This Sunday is known in some parts of England as Stir-up Sunday. It’s an old Anglican nickname for the last Sunday before Advent and it’s not actually about baking, or cooking of any kind. The day has been known that way at least since the 19th century although probably a lot longer as the name comes from a reading, or Collect, found in The Book of Common Prayer first published in 1549.
The designated text for that particular Sunday, “Stir up, we beseech thee”, seemed to have a certain effect on the more culinary inclined parishioners. As they sat in church, trying to ignore the drafts and looking forward to lunch, what could be more natural than to start running through all the things that needed to be done in the run up to the festive season. There was mincemeat to be made, Christmas cakes to be soused in spirits, suet puddings to stir up. It wasn’t long then, before the kitchen was filled with the smell of spices and Christmas was in the air. Things haven’t changed much today. If you look in your weekend newspaper this week you may very well see a recipe for plum pudding. Old habits die hard.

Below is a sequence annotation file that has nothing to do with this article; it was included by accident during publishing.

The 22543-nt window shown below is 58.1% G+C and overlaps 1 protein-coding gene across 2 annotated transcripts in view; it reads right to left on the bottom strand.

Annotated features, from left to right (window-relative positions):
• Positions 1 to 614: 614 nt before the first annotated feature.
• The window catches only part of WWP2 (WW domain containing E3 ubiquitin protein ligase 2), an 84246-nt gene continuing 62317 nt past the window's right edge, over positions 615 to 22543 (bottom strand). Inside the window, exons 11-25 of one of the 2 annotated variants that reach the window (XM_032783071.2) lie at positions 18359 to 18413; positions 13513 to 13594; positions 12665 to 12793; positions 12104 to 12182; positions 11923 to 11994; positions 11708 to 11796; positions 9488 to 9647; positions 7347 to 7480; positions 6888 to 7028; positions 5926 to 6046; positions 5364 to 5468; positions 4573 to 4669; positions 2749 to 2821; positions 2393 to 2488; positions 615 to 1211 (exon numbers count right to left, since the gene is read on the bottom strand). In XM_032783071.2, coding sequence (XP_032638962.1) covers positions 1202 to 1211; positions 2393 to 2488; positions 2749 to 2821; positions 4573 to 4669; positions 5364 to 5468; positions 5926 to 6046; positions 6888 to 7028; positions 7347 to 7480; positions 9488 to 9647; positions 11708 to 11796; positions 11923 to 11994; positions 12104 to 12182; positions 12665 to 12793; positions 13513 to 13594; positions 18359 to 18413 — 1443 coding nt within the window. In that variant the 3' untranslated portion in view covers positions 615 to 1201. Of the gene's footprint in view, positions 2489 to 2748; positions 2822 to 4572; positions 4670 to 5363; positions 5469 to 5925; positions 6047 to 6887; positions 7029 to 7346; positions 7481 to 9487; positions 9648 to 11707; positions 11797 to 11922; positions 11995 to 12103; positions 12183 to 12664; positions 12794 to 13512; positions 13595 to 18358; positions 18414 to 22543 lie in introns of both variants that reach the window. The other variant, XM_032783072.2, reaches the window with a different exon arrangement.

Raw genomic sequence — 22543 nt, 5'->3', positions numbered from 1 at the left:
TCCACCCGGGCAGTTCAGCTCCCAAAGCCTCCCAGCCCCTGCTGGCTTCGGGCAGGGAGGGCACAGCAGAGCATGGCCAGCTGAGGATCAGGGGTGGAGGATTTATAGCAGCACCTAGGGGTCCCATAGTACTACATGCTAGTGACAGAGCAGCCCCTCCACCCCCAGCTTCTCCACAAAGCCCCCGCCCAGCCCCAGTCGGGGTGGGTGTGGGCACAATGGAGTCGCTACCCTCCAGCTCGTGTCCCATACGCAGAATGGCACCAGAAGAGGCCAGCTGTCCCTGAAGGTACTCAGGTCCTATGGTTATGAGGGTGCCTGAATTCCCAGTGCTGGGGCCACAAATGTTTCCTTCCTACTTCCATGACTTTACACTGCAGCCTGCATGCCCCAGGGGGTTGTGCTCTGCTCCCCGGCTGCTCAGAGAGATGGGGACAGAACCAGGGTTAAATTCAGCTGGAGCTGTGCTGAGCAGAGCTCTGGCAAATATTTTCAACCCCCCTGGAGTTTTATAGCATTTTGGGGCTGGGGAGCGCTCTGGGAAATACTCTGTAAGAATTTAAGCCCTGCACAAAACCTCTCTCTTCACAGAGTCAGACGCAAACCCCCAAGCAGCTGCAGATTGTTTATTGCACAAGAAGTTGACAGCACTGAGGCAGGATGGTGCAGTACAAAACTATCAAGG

We’ve taken a look through the newspapers to watch how the anticipation grew over the years. A hundred years of early Christmas preparations to amuse and delight. In 1852, for example. The Oxford University and City Herald mentions, the nickname.
Oxford University and City Herald – Saturday 20 November 1852 © THE BRITISH LIBRARY BOARD. ALL RIGHTS RESERVED
But not in as much detail as the Berkshire Chronicle, quoting the periodical Once a Week, on Saturday November 28 1868. “To a holiday-craving lad, Stir-up Sunday is a species of scholastic Hegira, containing a suggestion of flight, and providing him with a definite period from which he can arrange the simple chronological details that attend upon an eventual circumstance in his life.” Whoever wrote the original piece was warming to their theme – Christmas was coming! “To fagged school masters, wearied private tutors and jaded ushers, it tells a speedy release from their horse-in-the-mill round of work, when they can recruit their energies in freedom and frisk out of harness.”
Berkshire Chronicle November 25 1868 © THE BRITISH LIBRARY BOARD. ALL RIGHTS RESERVED
In 1871 the festivities were creeping. Bell’s Weekly Messenger noted the consternation of some of their readers in finding mince pies in the earlier half of the month.
Finally the end of the war meant that a writer in Buckingham Advertiser and Free Press was looking to the future. In 1945 the spring was close at hand and the tone was optimistic.
Christmas starts much earlier these days but some things never change. If you’re stirring your pudding this weekend, or if you find other Stir up examples in your own research, do let us know. It’s just that time of year.